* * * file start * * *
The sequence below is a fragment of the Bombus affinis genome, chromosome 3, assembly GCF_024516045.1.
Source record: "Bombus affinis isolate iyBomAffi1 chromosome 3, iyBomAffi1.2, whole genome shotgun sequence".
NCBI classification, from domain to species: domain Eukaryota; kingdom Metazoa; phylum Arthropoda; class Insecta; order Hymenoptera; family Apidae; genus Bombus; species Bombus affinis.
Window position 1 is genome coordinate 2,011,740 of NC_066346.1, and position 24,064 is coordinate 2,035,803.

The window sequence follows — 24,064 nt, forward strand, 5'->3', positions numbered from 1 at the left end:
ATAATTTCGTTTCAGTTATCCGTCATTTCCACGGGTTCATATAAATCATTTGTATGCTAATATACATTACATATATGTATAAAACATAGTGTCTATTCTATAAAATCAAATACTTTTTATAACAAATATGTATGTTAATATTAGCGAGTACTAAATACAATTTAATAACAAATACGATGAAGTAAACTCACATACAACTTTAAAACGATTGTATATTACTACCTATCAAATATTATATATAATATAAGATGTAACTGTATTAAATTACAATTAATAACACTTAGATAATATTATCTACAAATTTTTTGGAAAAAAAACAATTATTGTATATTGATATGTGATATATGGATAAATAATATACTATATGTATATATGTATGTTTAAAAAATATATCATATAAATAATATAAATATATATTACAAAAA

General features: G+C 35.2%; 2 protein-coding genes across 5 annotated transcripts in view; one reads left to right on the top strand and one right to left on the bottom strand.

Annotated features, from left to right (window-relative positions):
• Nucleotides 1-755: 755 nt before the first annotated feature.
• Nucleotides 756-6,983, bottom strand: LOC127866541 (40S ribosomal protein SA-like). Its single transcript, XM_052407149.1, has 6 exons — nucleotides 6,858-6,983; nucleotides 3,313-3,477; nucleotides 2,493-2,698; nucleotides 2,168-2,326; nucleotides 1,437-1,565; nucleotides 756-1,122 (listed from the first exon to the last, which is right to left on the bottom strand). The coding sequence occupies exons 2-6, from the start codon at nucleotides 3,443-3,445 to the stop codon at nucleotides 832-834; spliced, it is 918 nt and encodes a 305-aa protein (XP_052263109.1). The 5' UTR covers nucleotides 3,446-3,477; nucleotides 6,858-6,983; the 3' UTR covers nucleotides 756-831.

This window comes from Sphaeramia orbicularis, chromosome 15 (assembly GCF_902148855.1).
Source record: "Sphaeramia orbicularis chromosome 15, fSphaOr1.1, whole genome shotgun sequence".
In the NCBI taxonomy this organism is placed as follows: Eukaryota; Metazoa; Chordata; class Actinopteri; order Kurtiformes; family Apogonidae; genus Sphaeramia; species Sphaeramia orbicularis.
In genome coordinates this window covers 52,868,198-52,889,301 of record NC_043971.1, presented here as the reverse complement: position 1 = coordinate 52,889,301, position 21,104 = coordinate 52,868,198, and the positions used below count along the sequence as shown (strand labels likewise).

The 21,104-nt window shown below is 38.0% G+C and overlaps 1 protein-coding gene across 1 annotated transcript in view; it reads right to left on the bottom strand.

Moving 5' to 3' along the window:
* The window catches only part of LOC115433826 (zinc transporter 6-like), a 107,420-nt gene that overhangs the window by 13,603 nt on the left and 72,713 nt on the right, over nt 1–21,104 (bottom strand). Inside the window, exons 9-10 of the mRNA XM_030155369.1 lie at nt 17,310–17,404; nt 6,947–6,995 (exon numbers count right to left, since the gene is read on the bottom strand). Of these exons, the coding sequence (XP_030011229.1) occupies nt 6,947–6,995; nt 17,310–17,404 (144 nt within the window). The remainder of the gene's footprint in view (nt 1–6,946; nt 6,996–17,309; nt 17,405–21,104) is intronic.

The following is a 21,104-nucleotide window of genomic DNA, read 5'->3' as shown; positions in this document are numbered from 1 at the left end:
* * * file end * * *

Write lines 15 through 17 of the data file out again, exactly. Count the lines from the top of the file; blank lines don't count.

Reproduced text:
The 21,104-nt window shown below is 38.0% G+C and overlaps 1 protein-coding gene across 1 annotated transcript in view; it reads right to left on the bottom strand.

Moving 5' to 3' along the window:
* The window catches only part of LOC115433826 (zinc transporter 6-like), a 107,420-nt gene that overhangs the window by 13,603 nt on the left and 72,713 nt on the right, over nt 1–21,104 (bottom strand). Inside the window, exons 9-10 of the mRNA XM_030155369.1 lie at nt 17,310–17,404; nt 6,947–6,995 (exon numbers count right to left, since the gene is read on the bottom strand). Of these exons, the coding sequence (XP_030011229.1) occupies nt 6,947–6,995; nt 17,310–17,404 (144 nt within the window). The remainder of the gene's footprint in view (nt 1–6,946; nt 6,996–17,309; nt 17,405–21,104) is intronic.